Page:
Jack Higgins – The Savage Day

He smiled. ‘I can see we’re going to get along just fine. Did I tell you I knew your father ?’

Tm sure you did,’ I said. ‘But just now I’d much rather know what in the hell you’re after, Brigadier.’

‘I want you to come and work for me. In exchange, I’ll get you out of here. The skte wiped clean.’

‘Just like that?’

‘Quite reasonable people to deal with, the Greeks, if one knows how.’

‘And what would I have to do in return ?’

‘Oh, that’s simple,’ he said. I’d like you to take on the IRA in Northern Ireland for us.’

Which was the kind of remark calculated to take the wind out of anyone’s sails and I stared at him incredulously.

‘You’ve got to be joking.’

‘I can’t think of anyone better qualified. Look at it this way. You spent years in Intelligence working against urban guerrillas, Marxists, anarchists, revolutionaries of every sort, the whole bagshoot. You know how their minds work. You’re perfectly at home fighting the kind of war where the battlefield is back alleys and rooftops. You’re tough, resourceful and quite ruthless, which you’ll need to be if you’re to survive five minutes with this lot, believe me.’

‘Nothing like making it sound attractive.’

‘And then, you do have one or two special qualifications,

you must admit that. You speak Irish, I understand, thanks to your mother, which is more than most Irishmen do. And then there was that uncle of yours. The one who commanded a flying column for the IRA in the old days.’

‘Michael Fitzgerald,’ I said. ‘The Schoolmaster of Stradballa.’

He raised his eyebrows at that one. ‘My God, but they do like their legends, don’t they ? On the other hand, the fact that you’re a half-and-half must surely be some advantage.’

‘You mean it might help me to understand what goes on in those rather simple peasant minds ?’

He wasn’t in the least put out. ‘I must say I’m damned if I can sometimes.’

‘Which is exactly why they’ve been trying to kick us out for the past seven hundred years.’

He raised his eyebrows at that and there was a touch of frost in his voice. ‘An interesting remark, Vaughan. One which certainly makes me wonder exactly where you stand on this question.’

‘I don’t take sides,’ I said. ‘Not any more. Just tell me what you expect. If I can justify it to myself, I’ll take it on.’

‘And if you can’t, you’ll sit here for another fifteen years ?’ He shook his head. ‘Oh, I doubt that, Major. I doubt that very much indeed.’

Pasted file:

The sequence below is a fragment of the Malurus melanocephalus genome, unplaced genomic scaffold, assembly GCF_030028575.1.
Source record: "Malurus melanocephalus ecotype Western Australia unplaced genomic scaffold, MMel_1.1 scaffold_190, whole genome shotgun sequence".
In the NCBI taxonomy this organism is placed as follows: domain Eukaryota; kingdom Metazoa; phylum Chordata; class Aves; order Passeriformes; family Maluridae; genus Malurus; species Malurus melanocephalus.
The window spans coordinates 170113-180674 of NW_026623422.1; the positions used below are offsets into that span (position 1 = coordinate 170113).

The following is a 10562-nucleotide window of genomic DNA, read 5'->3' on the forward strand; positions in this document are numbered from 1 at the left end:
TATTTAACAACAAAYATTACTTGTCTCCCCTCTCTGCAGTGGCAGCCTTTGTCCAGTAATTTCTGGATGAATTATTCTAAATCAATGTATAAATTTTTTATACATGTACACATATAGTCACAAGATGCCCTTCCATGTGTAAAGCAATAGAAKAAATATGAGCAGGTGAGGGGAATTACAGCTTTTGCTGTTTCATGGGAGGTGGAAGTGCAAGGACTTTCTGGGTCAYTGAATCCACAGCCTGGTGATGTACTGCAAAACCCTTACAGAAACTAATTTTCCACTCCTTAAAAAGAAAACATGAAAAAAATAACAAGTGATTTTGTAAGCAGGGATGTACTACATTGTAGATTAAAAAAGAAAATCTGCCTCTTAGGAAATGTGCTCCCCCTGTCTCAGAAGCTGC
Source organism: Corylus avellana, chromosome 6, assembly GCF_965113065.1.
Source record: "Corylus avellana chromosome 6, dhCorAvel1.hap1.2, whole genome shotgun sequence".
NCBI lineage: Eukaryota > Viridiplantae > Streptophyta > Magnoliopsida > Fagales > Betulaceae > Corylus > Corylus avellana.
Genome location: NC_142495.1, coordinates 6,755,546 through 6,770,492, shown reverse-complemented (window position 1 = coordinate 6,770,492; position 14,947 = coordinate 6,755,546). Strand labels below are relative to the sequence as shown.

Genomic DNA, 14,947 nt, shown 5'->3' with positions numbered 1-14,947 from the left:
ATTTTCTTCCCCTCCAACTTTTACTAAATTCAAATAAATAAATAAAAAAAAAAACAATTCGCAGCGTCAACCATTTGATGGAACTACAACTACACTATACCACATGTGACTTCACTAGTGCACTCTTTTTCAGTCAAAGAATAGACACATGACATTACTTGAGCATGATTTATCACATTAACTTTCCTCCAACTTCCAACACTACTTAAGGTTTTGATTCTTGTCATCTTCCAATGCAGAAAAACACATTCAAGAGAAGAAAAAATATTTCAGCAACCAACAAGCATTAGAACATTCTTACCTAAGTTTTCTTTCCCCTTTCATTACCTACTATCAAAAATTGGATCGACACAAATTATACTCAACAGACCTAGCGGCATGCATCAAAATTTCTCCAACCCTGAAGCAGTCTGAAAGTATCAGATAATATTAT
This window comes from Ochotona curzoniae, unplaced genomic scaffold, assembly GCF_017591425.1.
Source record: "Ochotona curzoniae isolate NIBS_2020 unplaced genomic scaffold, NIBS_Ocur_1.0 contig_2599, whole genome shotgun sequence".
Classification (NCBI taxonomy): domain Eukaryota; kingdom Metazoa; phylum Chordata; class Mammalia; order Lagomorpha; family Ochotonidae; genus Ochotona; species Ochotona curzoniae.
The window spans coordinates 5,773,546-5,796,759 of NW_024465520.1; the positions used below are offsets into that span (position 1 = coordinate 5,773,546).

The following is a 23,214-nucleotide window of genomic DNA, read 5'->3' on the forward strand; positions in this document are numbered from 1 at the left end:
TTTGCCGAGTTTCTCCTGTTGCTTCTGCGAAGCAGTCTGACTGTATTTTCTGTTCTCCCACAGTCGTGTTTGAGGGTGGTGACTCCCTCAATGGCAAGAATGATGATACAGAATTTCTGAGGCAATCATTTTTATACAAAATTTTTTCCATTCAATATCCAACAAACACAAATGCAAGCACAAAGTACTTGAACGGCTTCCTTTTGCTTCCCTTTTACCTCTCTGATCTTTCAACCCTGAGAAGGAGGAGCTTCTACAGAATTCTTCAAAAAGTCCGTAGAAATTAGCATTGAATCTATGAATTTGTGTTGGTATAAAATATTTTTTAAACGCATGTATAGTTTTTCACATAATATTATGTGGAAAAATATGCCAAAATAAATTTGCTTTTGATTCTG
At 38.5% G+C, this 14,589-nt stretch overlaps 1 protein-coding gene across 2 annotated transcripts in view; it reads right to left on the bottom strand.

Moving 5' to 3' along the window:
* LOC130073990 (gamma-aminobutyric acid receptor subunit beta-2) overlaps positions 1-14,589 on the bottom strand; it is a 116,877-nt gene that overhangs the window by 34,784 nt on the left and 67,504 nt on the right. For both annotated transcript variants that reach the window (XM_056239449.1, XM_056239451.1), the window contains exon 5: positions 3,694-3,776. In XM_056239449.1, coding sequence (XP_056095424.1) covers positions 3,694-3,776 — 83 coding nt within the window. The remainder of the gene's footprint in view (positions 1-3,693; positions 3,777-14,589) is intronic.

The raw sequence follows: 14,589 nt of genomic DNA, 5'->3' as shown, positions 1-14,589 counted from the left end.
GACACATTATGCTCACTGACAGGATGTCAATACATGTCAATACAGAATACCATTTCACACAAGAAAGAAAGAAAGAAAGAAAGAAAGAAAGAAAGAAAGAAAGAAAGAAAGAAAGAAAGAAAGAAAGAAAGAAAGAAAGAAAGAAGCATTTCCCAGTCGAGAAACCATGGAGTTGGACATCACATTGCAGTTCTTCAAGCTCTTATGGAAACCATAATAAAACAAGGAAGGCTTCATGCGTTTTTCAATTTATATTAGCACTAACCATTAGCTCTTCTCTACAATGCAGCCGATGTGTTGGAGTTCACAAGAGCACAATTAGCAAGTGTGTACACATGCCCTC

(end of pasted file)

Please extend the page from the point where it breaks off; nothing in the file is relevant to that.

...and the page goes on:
And there was the rub, for I did myself. I took another of his cigarettes and said wearily, ‘All right, Brigadier, what’s it all about?’

‘The Army is at war with the IRA, it’s as simple as that.’

‘Or as complicated.’

‘Exactly. When we first moved troops in during ’69 it was to protect a Catholic minority who had certain just grievances, one must admit that.’

‘And since then?’

“The worst kind of escalation. Palestine, Aden, Cyprus. Exactly the same only worse. Increasing violence, planned assassinations, the kind of mad bombing incidents that usually harm innocent civilians more than the Army.’

“The purpose of terrorism is to terrorize,’ I said. ‘The only way a small country can take on an empire and win. That was one of Michael Collins’s favourite sayings.’

Tm not surprised. To make things even more difficult at the moment, the IRA itself is split down the middle. One half call themselves official and seem to have swung rather to the left politically.’

‘How far?’

‘As far as you like. The other lot, the pure nationalists, Provisionals, Proves, Bradyites, call them what you like, are the ones who are supposed to be responsible for all the physical action.’

‘And aren’t they?’

‘Not at all. The official IRA is just as much in favour of violence when it suits them. And then there are the splinter groups. Fanatical fringe elements who want to shoot everyone in sight. The worst of that little lot is a group called the Sons of Erin led by a man called Frank Barry.’

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